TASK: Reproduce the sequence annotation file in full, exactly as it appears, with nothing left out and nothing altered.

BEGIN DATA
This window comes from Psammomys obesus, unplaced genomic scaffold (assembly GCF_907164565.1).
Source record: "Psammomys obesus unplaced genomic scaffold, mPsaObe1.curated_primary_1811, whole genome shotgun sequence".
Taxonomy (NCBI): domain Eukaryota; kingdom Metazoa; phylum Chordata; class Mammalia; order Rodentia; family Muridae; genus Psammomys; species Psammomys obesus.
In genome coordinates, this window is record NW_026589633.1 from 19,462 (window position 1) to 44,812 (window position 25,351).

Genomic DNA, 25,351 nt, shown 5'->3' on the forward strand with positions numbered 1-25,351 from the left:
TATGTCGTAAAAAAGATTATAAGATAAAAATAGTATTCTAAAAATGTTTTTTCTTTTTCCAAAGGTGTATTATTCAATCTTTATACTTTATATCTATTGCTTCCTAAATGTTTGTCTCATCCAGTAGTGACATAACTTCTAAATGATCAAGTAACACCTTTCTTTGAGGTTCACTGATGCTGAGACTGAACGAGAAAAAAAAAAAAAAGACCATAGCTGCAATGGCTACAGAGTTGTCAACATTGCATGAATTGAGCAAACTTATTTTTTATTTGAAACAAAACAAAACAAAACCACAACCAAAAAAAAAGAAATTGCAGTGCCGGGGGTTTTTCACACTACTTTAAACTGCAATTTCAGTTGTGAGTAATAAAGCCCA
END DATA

This window comes from Psammomys obesus, unplaced genomic scaffold (assembly GCF_907164565.1).
Source record: "Psammomys obesus unplaced genomic scaffold, mPsaObe1.curated_primary_1811, whole genome shotgun sequence".
Taxonomy (NCBI): domain Eukaryota; kingdom Metazoa; phylum Chordata; class Mammalia; order Rodentia; family Muridae; genus Psammomys; species Psammomys obesus.
In genome coordinates, this window is record NW_026589633.1 from 19,462 (window position 1) to 44,812 (window position 25,351).

Genomic DNA, 25,351 nt, shown 5'->3' on the forward strand with positions numbered 1-25,351 from the left:
TATGTCGTAAAAAAGATTATAAGATAAAAATAGTATTCTAAAAATGTTTTTTCTTTTTCCAAAGGTGTATTATTCAATCTTTATACTTTATATCTATTGCTTCCTAAATGTTTGTCTCATCCAGTAGTGACATAACTTCTAAATGATCAAGTAACACCTTTCTTTGAGGTTCACTGATGCTGAGACTGAACGAGAAAAAAAAAAAAAAGACCATAGCTGCAATGGCTACAGAGTTGTCAACATTGCATGAATTGAGCAAACTTATTTTTTATTTGAAACAAAACAAAACAAAACCACAACCAAAAAAAAAGAAATTGCAGTGCCGGGGGTTTTTCACACTACTTTAAACTGCAATTTCAGTTGTGAGTAATAAAGCCCA